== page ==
Barfield worked on two Michigan Tech Enterprise teams, Blue Marble Security (BMS) and Humane Interface Design Enterprise (HIDE). BMS was his first experience in the program, which pairs students with clients to work on industry projects.

“With standard coursework, you don’t get a ton of opportunities to work on real problems, and that was exactly what BMS was for me,” he said. “I worked with a small team to finish an autonomous robot named Charlie. The team was chaotic and unorganized in the beginning because we were all new to the project. However, over the coming months, we became familiar with the technology and comfortable with the environment. That feeling of growing with a team and being united to achieve a common goal is still to this day one of my greatest motivators.”

In the fall of his second year, Barfield joined BMS’s Robotic Bookshelf project. “Our goal was to design and implement the prototype for a bookshelf that could replace the shelves on the garden level of the campus library,” he said. “Unlike the previous project, many of the students working on this project had been in BMS for a while. The older team members taught us a lot about robotics, programming and just general stuff about being a student. Their insight helped me to traverse the struggles of being a college student and I am incredibly grateful.”

Barfield decided to explore more Enterprise opportunities at Michigan Tech by joining HIDE in spring semester 2022. This time, his team worked for the U.S. Army Ground Vehicle Systems Center. “I was assigned to the GVSC Simulation team that was developing a virtual reality simulation game to test the effectiveness of different heads-up displays (HUDs) for the Ground Vehicle Systems Center. It was very fun to learn how to implement user interface elements using Unreal Engine (a game engine),” he said.

Barfield hasn’t decided on a specific company yet, but knows what he wants in a career. “I’m looking for a software development position where I can solve difficult problems,” he said. “Machine learning seems to be one area where I can do that. In the last decade, talented software developers and data scientists have solved very difficult problems by building data-based models. I would like to begin my career by helping build these models.”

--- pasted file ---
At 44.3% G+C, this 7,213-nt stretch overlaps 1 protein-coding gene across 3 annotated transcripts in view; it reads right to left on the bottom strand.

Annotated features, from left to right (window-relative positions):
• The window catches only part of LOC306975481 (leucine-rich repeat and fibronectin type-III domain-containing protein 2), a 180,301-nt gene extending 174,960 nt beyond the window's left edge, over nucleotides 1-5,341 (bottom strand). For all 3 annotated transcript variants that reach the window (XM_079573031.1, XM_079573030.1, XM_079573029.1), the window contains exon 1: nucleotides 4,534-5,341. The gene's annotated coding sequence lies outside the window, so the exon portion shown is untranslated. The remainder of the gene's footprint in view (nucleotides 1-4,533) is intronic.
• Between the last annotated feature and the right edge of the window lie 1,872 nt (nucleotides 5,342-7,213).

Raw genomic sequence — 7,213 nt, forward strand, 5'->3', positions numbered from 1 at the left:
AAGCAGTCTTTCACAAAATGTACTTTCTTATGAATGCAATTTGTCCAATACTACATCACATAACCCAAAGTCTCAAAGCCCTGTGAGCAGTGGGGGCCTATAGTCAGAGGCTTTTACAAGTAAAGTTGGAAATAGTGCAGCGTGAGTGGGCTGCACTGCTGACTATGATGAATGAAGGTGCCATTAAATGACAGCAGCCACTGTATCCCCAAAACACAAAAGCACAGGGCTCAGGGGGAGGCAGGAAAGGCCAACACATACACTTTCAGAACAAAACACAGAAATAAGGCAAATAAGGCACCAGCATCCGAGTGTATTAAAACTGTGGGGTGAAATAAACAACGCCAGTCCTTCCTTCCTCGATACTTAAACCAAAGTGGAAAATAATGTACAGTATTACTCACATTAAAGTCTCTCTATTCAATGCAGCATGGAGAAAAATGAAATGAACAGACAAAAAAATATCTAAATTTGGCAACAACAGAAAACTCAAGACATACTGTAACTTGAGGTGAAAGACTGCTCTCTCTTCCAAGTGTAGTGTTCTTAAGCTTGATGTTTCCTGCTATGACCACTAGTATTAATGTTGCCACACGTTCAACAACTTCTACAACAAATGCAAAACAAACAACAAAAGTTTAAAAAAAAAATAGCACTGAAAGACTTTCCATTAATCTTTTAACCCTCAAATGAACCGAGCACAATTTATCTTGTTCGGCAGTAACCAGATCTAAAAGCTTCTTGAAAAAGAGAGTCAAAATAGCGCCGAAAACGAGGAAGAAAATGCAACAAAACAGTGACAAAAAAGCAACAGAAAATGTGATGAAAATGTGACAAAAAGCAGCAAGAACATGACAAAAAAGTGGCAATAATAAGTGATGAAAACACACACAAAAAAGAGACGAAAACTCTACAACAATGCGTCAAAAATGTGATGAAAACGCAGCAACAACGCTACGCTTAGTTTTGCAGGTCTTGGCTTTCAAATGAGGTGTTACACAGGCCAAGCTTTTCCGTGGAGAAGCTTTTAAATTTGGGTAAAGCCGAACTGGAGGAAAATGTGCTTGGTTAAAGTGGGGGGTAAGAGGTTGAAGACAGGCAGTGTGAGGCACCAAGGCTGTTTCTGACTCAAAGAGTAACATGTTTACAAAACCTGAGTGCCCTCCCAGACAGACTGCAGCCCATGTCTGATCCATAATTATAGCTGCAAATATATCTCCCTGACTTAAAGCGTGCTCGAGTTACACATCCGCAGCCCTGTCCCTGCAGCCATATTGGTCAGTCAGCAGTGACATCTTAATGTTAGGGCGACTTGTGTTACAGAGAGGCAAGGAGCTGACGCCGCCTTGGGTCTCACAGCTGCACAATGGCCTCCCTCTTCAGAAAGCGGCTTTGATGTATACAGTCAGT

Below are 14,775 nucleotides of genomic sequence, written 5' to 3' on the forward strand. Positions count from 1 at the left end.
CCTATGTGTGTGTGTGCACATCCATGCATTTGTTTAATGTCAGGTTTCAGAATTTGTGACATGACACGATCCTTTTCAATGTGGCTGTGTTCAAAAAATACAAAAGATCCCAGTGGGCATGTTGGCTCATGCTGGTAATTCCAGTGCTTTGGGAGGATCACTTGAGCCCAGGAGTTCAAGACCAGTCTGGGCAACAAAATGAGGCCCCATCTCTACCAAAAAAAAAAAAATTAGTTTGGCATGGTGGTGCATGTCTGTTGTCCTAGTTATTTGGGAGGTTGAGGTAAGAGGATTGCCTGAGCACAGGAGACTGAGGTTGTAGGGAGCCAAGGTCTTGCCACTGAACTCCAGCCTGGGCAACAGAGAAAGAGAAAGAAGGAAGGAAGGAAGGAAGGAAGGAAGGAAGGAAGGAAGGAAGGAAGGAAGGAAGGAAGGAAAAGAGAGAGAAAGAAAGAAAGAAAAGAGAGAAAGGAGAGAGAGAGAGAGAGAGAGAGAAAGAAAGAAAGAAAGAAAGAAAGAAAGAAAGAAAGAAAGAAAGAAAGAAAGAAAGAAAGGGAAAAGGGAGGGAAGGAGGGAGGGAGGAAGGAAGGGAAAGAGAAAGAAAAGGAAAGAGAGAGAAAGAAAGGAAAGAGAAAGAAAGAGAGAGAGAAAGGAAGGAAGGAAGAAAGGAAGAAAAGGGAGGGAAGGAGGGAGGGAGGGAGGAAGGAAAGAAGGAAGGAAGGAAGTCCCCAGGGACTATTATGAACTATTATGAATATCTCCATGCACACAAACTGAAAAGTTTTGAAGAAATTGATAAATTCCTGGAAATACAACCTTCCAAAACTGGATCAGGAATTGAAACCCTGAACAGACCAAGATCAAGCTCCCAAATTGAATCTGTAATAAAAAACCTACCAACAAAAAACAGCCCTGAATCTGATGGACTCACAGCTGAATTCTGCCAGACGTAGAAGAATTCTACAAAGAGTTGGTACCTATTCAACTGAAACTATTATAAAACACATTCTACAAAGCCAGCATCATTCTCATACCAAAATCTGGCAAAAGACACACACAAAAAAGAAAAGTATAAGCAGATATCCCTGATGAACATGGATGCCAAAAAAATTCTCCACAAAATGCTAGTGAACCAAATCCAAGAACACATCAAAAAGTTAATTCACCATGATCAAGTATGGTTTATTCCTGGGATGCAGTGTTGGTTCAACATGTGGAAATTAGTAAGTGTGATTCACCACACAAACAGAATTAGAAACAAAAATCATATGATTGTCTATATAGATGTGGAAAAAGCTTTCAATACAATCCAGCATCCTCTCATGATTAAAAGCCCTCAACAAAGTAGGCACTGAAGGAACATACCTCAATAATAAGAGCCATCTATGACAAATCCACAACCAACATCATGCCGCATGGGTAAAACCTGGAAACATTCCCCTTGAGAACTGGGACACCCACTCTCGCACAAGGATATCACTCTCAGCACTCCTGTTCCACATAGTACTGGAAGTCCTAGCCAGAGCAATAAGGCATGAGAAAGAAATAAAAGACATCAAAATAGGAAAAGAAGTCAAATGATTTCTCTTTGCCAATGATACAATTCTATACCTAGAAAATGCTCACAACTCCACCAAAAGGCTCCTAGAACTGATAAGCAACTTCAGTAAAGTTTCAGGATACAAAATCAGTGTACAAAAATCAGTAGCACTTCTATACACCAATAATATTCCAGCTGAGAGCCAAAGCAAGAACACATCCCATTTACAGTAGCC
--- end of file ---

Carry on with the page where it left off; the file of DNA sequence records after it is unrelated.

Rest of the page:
A former Computer Science Learning Center coach, Barfield is also a guitar player who tends to cycle through different musical phases, often playing jazz, rock or metal. “Lately, I’ve been into folk music,” he said. “I’m trying to learn a Romanian folk song right now.”

Not surprising for a Michigan Tech student, he enjoys exploring interesting research and fantasy tabletop gaming in his spare time. “Earlier this semester, I was talking with Ronghua Xu about his research involving blockchain integrated into IoT (Internet of Things) networks. This sparked my interest in nonfinance-oriented blockchain applications. There are so many technologies where trust-free record-keeping could make a large impact,” he said. “And I’ve been playing a lot of Dungeons & Dragons this semester. It’s a fun, creative hobby where nerds like myself can roleplay a character of your creation within the confines of game mechanics.”

Barfield is also destressing with the help of a new addition at his fraternity, Sigma Rho Alpha Chapter. “We just got a pingpong table, and that has been intense. It’s a great way to competitively relax after a long day of classes and homework,” he said.

Barfield’s face lights up when he talks about what he’s most thankful for during his time at Tech. “I’m grateful to have discovered and become a brother at Sigma Rho,” said Barfield, who currently serves as treasurer, IT chair and a management committee member. “Having companions to more pleasantly pass the days makes the entire college experience that much more enjoyable. Though Sigma Rho, I have made relationships that will last a lifetime and, for that, I could not be more grateful.”